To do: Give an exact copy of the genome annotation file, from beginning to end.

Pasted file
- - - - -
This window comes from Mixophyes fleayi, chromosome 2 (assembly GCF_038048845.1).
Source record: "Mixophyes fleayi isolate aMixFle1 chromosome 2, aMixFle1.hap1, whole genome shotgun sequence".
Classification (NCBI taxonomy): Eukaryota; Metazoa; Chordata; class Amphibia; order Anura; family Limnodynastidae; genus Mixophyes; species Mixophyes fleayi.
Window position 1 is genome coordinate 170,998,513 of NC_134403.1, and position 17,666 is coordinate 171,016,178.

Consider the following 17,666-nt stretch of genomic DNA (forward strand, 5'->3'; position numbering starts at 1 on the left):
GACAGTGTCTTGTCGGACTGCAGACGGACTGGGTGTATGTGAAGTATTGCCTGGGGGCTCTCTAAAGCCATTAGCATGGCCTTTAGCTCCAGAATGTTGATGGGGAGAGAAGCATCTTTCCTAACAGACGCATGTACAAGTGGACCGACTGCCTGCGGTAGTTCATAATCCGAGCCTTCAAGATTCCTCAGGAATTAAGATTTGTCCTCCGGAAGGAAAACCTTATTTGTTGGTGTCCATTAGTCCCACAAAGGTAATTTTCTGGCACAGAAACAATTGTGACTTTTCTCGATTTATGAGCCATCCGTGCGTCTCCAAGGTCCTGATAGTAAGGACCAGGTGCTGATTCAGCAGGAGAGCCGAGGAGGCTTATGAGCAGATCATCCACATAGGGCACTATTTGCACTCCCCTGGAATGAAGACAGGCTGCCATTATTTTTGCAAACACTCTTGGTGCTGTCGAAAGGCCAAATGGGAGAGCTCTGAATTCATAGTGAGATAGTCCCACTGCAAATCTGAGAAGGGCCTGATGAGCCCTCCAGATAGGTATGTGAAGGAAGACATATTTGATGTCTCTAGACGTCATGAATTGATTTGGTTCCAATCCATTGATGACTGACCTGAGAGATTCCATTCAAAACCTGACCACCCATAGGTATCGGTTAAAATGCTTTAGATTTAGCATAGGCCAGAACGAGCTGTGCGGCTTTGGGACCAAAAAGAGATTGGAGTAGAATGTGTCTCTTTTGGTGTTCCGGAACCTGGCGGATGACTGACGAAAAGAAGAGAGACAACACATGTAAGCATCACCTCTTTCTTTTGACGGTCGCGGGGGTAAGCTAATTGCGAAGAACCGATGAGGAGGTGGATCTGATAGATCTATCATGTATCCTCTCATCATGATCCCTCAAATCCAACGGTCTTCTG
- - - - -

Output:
This window comes from Mixophyes fleayi, chromosome 2 (assembly GCF_038048845.1).
Source record: "Mixophyes fleayi isolate aMixFle1 chromosome 2, aMixFle1.hap1, whole genome shotgun sequence".
Classification (NCBI taxonomy): Eukaryota; Metazoa; Chordata; class Amphibia; order Anura; family Limnodynastidae; genus Mixophyes; species Mixophyes fleayi.
Window position 1 is genome coordinate 170,998,513 of NC_134403.1, and position 17,666 is coordinate 171,016,178.

Consider the following 17,666-nt stretch of genomic DNA (forward strand, 5'->3'; position numbering starts at 1 on the left):
GACAGTGTCTTGTCGGACTGCAGACGGACTGGGTGTATGTGAAGTATTGCCTGGGGGCTCTCTAAAGCCATTAGCATGGCCTTTAGCTCCAGAATGTTGATGGGGAGAGAAGCATCTTTCCTAACAGACGCATGTACAAGTGGACCGACTGCCTGCGGTAGTTCATAATCCGAGCCTTCAAGATTCCTCAGGAATTAAGATTTGTCCTCCGGAAGGAAAACCTTATTTGTTGGTGTCCATTAGTCCCACAAAGGTAATTTTCTGGCACAGAAACAATTGTGACTTTTCTCGATTTATGAGCCATCCGTGCGTCTCCAAGGTCCTGATAGTAAGGACCAGGTGCTGATTCAGCAGGAGAGCCGAGGAGGCTTATGAGCAGATCATCCACATAGGGCACTATTTGCACTCCCCTGGAATGAAGACAGGCTGCCATTATTTTTGCAAACACTCTTGGTGCTGTCGAAAGGCCAAATGGGAGAGCTCTGAATTCATAGTGAGATAGTCCCACTGCAAATCTGAGAAGGGCCTGATGAGCCCTCCAGATAGGTATGTGAAGGAAGACATATTTGATGTCTCTAGACGTCATGAATTGATTTGGTTCCAATCCATTGATGACTGACCTGAGAGATTCCATTCAAAACCTGACCACCCATAGGTATCGGTTAAAATGCTTTAGATTTAGCATAGGCCAGAACGAGCTGTGCGGCTTTGGGACCAAAAAGAGATTGGAGTAGAATGTGTCTCTTTTGGTGTTCCGGAACCTGGCGGATGACTGACGAAAAGAAGAGAGACAACACATGTAAGCATCACCTCTTTCTTTTGACGGTCGCGGGGGTAAGCTAATTGCGAAGAACCGATGAGGAGGTGGATCTGATAGATCTATCATGTATCCTCTCATCATGATCCCTCAAATCCAACGGTCTTCTG